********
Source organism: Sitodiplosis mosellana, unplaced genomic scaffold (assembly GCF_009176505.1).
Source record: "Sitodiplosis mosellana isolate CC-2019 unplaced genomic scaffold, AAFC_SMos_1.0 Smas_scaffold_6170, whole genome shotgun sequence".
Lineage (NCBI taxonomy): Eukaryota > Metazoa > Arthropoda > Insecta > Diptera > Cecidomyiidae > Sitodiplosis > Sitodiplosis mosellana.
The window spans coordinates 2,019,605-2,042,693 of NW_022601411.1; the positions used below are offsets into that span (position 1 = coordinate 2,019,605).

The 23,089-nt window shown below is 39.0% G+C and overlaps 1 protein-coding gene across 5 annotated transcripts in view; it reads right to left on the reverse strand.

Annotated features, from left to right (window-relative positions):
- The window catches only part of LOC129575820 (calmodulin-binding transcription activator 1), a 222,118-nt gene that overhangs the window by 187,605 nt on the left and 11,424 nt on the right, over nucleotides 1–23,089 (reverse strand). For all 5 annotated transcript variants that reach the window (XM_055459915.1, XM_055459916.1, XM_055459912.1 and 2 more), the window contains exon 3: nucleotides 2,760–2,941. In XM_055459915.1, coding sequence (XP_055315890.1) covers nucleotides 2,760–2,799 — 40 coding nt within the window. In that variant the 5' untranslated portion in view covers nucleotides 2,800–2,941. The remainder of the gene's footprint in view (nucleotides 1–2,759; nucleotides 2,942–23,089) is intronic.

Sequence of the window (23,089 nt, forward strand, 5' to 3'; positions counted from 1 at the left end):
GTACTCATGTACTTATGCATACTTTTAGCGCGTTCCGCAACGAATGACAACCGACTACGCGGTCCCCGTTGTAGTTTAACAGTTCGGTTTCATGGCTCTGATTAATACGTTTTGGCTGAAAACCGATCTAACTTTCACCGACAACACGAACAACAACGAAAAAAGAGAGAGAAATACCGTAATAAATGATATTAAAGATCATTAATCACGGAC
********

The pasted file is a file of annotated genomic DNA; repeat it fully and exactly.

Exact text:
Source organism: Sitodiplosis mosellana, unplaced genomic scaffold (assembly GCF_009176505.1).
Source record: "Sitodiplosis mosellana isolate CC-2019 unplaced genomic scaffold, AAFC_SMos_1.0 Smas_scaffold_6170, whole genome shotgun sequence".
Lineage (NCBI taxonomy): Eukaryota > Metazoa > Arthropoda > Insecta > Diptera > Cecidomyiidae > Sitodiplosis > Sitodiplosis mosellana.
The window spans coordinates 2,019,605-2,042,693 of NW_022601411.1; the positions used below are offsets into that span (position 1 = coordinate 2,019,605).

The 23,089-nt window shown below is 39.0% G+C and overlaps 1 protein-coding gene across 5 annotated transcripts in view; it reads right to left on the reverse strand.

Annotated features, from left to right (window-relative positions):
- The window catches only part of LOC129575820 (calmodulin-binding transcription activator 1), a 222,118-nt gene that overhangs the window by 187,605 nt on the left and 11,424 nt on the right, over nucleotides 1–23,089 (reverse strand). For all 5 annotated transcript variants that reach the window (XM_055459915.1, XM_055459916.1, XM_055459912.1 and 2 more), the window contains exon 3: nucleotides 2,760–2,941. In XM_055459915.1, coding sequence (XP_055315890.1) covers nucleotides 2,760–2,799 — 40 coding nt within the window. In that variant the 5' untranslated portion in view covers nucleotides 2,800–2,941. The remainder of the gene's footprint in view (nucleotides 1–2,759; nucleotides 2,942–23,089) is intronic.

Sequence of the window (23,089 nt, forward strand, 5' to 3'; positions counted from 1 at the left end):
GTACTCATGTACTTATGCATACTTTTAGCGCGTTCCGCAACGAATGACAACCGACTACGCGGTCCCCGTTGTAGTTTAACAGTTCGGTTTCATGGCTCTGATTAATACGTTTTGGCTGAAAACCGATCTAACTTTCACCGACAACACGAACAACAACGAAAAAAGAGAGAGAAATACCGTAATAAATGATATTAAAGATCATTAATCACGGAC